The Kiss

Dante Gabriel Rossetti

General Description

Date: 1869
Rhyme: abbaabbacddccd
Meter: iambic pentameter
Genre: sonnet


◦ Baum, ed., The House of Life 72-73 (Paull Franklin Baum, ed.).

◦ Fontana, “Descriptions of the Kiss,”, 85-86.

◦ WMR, DGR as Designer and Writer. 188-189.


Editorial glosses and textual notes are available in a pop-up window. Line numbering reflects the structure of the 1870 Poems First Edition text.

Scholarly Commentary


Though quite readable as an integral piece, this sonnet from The House of Life sequence clearly reaches back to the central idea of Bridal Birth and anticipates the visionary experience of the Willowwood sequence. The sonnet defines one of the types of experience cited in Bridal Birth (line 13) as “Death's nuptial change”. Along with the next two (related sonnets), DGR is making a birth image, or New Life image, out of the “little death” undergone in sexual union. The sestet defines this New Life in a series of quasi-allegorical figures.

Lines 7-8, which relate directly to the Willowwood experience, sharply locate the problematic character of the event. The entire significance of the Orpheus allusion only appears when the autobiographical subtext is allowed to surface: for as DGR maps the Orpheus/Eurydice story to his own life, the backward look to the poet's (dead) wife suggests the loss of love and union with love. In DGR's case, the loss will be experienced as an intrusion of guilt and remorse into the space of his present erotic relations—specifically, his love for Jane Morris. The disaster will later be named by DGR Lost on Both Sides.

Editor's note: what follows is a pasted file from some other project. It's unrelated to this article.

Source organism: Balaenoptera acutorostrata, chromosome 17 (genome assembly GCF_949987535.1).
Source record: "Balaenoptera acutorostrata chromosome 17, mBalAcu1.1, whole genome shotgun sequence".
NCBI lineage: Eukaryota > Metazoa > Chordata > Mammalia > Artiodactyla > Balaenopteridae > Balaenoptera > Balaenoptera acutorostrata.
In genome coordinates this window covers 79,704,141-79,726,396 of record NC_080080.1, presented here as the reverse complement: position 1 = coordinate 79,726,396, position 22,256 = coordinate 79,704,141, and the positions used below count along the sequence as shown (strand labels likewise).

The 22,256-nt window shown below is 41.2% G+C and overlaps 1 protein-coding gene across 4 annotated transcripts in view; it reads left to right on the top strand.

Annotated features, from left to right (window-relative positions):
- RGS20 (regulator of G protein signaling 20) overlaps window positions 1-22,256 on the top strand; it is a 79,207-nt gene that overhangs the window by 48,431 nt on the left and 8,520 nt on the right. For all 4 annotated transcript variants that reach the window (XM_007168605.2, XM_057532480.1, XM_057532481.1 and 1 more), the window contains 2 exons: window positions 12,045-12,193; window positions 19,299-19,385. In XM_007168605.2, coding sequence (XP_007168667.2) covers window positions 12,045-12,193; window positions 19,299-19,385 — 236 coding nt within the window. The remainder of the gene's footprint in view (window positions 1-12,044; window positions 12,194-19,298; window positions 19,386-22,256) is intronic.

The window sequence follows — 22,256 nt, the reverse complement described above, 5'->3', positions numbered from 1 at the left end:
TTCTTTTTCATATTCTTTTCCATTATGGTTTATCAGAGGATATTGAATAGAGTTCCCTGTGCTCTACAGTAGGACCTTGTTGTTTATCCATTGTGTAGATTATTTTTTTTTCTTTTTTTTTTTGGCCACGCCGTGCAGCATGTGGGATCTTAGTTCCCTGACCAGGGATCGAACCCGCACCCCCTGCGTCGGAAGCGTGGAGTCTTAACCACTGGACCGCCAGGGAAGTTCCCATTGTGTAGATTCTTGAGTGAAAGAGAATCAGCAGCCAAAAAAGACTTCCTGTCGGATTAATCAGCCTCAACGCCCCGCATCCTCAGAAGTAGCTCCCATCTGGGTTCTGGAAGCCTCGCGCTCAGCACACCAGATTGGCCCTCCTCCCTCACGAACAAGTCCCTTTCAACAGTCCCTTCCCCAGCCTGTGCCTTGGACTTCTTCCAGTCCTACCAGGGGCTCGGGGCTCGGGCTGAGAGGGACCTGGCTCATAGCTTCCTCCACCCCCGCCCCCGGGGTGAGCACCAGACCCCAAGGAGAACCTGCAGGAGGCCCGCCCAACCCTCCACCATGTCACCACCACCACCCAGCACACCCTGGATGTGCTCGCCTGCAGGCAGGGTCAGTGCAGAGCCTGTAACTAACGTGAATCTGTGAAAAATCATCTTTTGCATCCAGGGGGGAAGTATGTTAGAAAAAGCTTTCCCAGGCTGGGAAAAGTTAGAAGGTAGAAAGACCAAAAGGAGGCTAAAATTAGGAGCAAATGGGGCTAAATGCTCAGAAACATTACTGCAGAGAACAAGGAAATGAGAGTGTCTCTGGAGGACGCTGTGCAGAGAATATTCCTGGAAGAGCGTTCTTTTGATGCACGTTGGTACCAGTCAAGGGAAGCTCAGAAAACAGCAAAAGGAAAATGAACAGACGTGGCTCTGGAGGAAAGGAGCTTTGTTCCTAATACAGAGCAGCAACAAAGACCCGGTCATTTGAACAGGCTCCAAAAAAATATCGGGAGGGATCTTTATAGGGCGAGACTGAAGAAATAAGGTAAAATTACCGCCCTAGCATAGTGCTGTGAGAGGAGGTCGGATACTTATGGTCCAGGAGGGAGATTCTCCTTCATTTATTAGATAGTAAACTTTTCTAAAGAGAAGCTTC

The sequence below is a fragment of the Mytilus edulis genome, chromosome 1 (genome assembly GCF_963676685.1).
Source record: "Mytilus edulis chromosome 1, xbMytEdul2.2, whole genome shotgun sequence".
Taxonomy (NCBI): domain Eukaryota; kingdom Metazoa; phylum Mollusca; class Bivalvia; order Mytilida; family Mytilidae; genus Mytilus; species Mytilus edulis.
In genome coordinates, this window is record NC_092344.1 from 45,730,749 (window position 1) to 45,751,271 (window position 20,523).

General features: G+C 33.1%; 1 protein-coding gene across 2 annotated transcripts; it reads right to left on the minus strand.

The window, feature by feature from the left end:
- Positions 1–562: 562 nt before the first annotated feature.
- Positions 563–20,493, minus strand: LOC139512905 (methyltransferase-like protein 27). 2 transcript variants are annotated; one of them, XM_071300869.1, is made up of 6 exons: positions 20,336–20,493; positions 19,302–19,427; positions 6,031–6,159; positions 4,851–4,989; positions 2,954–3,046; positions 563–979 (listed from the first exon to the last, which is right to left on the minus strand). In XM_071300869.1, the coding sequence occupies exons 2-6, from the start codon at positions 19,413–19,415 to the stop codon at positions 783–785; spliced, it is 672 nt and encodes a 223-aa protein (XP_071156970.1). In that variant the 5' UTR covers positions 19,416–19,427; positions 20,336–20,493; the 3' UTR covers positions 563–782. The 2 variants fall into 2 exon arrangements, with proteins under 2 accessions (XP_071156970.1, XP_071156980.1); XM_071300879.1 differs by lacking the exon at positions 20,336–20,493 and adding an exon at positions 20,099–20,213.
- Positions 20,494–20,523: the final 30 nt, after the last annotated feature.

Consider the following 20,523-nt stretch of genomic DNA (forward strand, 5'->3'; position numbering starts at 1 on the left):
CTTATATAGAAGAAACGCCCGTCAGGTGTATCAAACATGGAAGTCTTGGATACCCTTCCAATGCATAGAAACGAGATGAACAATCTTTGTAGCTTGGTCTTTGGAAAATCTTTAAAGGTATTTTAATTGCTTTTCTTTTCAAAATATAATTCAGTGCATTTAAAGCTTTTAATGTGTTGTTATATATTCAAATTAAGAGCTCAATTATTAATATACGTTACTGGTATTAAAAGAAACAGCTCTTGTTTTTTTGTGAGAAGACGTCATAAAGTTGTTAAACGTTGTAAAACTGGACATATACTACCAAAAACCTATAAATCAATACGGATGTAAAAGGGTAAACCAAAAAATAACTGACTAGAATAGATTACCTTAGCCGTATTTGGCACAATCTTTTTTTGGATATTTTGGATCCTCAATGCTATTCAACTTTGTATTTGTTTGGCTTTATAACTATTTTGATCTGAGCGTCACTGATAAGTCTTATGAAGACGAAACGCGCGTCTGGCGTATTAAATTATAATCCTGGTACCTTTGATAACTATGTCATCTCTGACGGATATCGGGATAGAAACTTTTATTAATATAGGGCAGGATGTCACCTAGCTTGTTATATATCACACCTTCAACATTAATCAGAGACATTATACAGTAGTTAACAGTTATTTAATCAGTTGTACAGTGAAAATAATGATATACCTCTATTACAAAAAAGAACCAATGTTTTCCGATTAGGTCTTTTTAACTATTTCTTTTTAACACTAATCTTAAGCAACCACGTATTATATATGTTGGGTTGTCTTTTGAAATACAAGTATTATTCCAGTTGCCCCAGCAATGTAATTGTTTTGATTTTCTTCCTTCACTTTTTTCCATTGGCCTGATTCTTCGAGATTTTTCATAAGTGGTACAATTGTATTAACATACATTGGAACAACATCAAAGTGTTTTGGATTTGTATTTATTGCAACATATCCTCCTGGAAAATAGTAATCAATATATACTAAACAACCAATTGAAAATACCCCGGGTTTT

Textual History: Composition

Before mid-autumn 1869 (see Peattie, Letters of WIlliam Michael Rossetti, 25 ); Fredeman dates it more specifically 1869, by which he means before August, when the sonnet was set in type for the Penkill Proofs (see Fredeman, “Rossetti's ‘In Memoriam’”). Since the sonnet is not among those included in the March printing (Fortnightly Review) of sixteen sonnets, the presumption has been that it was written between March and August. Two manuscripts are collected in the Fitzwilliam manuscript gathering of The House of Life materials: a first draft and a corrected copy.

Textual History: Revision

The text in the Penkill Proofs is not altered in subsequent printings.


This sonnet was not attacked by Buchanan in “The Fleshly School of Poetry”, although it seems no less (or more) objectionable in Buchanan's terms than Nuptial Sleep, which so exercised Buchanan.

Printing History

First printed in August 1869 as part of The House of Life materials in the Penkill Proofs. The poem was reprinted thereafter in all subsequent texts. It is The House of Life Sonnet IV in the 1870 volume, and Sonnet VI in 1881.


The Orpheus/Eurydice allusion in the octave involves an oblique reference to DGR and his dead wife Elizabeth. The House of Life sequence represents an imaginative reinvolvement with her, and the Orpheus story defines the limits—in a certain respect, the failure—to recover this early experience of love in his life.

Electronic Archive Edition: 1
Source File: 4-1869.raw.xml